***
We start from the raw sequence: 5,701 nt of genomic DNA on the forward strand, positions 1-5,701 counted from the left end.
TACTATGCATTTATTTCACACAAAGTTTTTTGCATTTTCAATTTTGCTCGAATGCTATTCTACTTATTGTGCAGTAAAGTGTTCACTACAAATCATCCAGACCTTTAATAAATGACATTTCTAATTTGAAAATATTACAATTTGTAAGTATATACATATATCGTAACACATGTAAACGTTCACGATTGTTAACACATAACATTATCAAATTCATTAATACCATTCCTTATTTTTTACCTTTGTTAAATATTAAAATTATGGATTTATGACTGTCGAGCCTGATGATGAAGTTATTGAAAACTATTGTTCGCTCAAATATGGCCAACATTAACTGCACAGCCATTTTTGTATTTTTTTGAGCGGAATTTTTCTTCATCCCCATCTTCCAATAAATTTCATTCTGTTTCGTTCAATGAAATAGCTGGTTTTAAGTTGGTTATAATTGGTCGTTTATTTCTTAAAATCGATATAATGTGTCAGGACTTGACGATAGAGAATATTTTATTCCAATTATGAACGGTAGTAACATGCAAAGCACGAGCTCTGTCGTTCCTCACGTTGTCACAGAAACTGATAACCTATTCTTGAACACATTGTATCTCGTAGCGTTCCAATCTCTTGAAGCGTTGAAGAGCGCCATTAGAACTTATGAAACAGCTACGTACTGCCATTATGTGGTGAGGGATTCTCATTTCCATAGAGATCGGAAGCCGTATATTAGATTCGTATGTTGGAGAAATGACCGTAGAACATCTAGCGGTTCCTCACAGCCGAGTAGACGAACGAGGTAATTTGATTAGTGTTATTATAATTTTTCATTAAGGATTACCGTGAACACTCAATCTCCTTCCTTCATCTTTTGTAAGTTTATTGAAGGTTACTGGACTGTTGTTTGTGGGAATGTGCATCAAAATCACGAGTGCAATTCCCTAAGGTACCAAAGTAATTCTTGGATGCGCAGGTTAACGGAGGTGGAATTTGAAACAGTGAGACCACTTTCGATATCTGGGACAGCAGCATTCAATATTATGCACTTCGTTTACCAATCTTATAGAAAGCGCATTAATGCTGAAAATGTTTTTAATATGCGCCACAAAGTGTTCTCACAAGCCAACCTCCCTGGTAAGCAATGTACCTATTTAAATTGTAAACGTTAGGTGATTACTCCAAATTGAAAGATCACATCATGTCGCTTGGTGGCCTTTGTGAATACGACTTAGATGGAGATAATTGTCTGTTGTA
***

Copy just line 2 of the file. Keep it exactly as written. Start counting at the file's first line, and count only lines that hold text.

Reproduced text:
TACTATGCATTTATTTCACACAAAGTTTTTTGCATTTTCAATTTTGCTCGAATGCTATTCTACTTATTGTGCAGTAAAGTGTTCACTACAAATCATCCAGACCTTTAATAAATGACATTTCTAATTTGAAAATATTACAATTTGTAAGTATATACATATATCGTAACACATGTAAACGTTCACGATTGTTAACACATAACATTATCAAATTCATTAATACCATTCCTTATTTTTTACCTTTGTTAAATATTAAAATTATGGATTTATGACTGTCGAGCCTGATGATGAAGTTATTGAAAACTATTGTTCGCTCAAATATGGCCAACATTAACTGCACAGCCATTTTTGTATTTTTTTGAGCGGAATTTTTCTTCATCCCCATCTTCCAATAAATTTCATTCTGTTTCGTTCAATGAAATAGCTGGTTTTAAGTTGGTTATAATTGGTCGTTTATTTCTTAAAATCGATATAATGTGTCAGGACTTGACGATAGAGAATATTTTATTCCAATTATGAACGGTAGTAACATGCAAAGCACGAGCTCTGTCGTTCCTCACGTTGTCACAGAAACTGATAACCTATTCTTGAACACATTGTATCTCGTAGCGTTCCAATCTCTTGAAGCGTTGAAGAGCGCCATTAGAACTTATGAAACAGCTACGTACTGCCATTATGTGGTGAGGGATTCTCATTTCCATAGAGATCGGAAGCCGTATATTAGATTCGTATGTTGGAGAAATGACCGTAGAACATCTAGCGGTTCCTCACAGCCGAGTAGACGAACGAGGTAATTTGATTAGTGTTATTATAATTTTTCATTAAGGATTACCGTGAACACTCAATCTCCTTCCTTCATCTTTTGTAAGTTTATTGAAGGTTACTGGACTGTTGTTTGTGGGAATGTGCATCAAAATCACGAGTGCAATTCCCTAAGGTACCAAAGTAATTCTTGGATGCGCAGGTTAACGGAGGTGGAATTTGAAACAGTGAGACCACTTTCGATATCTGGGACAGCAGCATTCAATATTATGCACTTCGTTTACCAATCTTATAGAAAGCGCATTAATGCTGAAAATGTTTTTAATATGCGCCACAAAGTGTTCTCACAAGCCAACCTCCCTGGTAAGCAATGTACCTATTTAAATTGTAAACGTTAGGTGATTACTCCAAATTGAAAGATCACATCATGTCGCTTGGTGGCCTTTGTGAATACGACTTAGATGGAGATAATTGTCTGTTGTA